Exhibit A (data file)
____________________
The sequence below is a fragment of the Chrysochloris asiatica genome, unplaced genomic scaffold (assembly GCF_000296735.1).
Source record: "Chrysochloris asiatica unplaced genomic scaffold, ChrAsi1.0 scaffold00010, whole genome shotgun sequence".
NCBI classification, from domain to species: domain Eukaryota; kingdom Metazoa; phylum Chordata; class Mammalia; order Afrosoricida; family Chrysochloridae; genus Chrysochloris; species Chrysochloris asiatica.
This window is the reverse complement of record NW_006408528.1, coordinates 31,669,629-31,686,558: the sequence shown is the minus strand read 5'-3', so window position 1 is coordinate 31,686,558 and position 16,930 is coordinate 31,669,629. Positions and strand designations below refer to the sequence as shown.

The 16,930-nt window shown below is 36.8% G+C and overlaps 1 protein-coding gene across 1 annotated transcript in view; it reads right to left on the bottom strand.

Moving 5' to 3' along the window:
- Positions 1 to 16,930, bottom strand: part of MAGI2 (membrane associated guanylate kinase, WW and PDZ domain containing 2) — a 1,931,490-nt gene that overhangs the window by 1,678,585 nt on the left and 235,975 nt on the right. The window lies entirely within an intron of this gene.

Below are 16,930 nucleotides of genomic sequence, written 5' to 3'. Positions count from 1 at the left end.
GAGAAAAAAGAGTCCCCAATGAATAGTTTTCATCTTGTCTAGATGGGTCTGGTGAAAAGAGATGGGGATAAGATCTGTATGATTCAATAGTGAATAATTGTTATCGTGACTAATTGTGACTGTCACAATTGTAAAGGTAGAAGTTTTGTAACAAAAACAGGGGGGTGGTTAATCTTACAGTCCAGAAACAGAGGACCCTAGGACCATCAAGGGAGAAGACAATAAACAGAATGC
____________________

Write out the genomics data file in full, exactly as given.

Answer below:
The sequence below is a fragment of the Chrysochloris asiatica genome, unplaced genomic scaffold (assembly GCF_000296735.1).
Source record: "Chrysochloris asiatica unplaced genomic scaffold, ChrAsi1.0 scaffold00010, whole genome shotgun sequence".
NCBI classification, from domain to species: domain Eukaryota; kingdom Metazoa; phylum Chordata; class Mammalia; order Afrosoricida; family Chrysochloridae; genus Chrysochloris; species Chrysochloris asiatica.
This window is the reverse complement of record NW_006408528.1, coordinates 31,669,629-31,686,558: the sequence shown is the minus strand read 5'-3', so window position 1 is coordinate 31,686,558 and position 16,930 is coordinate 31,669,629. Positions and strand designations below refer to the sequence as shown.

The 16,930-nt window shown below is 36.8% G+C and overlaps 1 protein-coding gene across 1 annotated transcript in view; it reads right to left on the bottom strand.

Moving 5' to 3' along the window:
- Positions 1 to 16,930, bottom strand: part of MAGI2 (membrane associated guanylate kinase, WW and PDZ domain containing 2) — a 1,931,490-nt gene that overhangs the window by 1,678,585 nt on the left and 235,975 nt on the right. The window lies entirely within an intron of this gene.

Below are 16,930 nucleotides of genomic sequence, written 5' to 3'. Positions count from 1 at the left end.
GAGAAAAAAGAGTCCCCAATGAATAGTTTTCATCTTGTCTAGATGGGTCTGGTGAAAAGAGATGGGGATAAGATCTGTATGATTCAATAGTGAATAATTGTTATCGTGACTAATTGTGACTGTCACAATTGTAAAGGTAGAAGTTTTGTAACAAAAACAGGGGGGTGGTTAATCTTACAGTCCAGAAACAGAGGACCCTAGGACCATCAAGGGAGAAGACAATAAACAGAATGC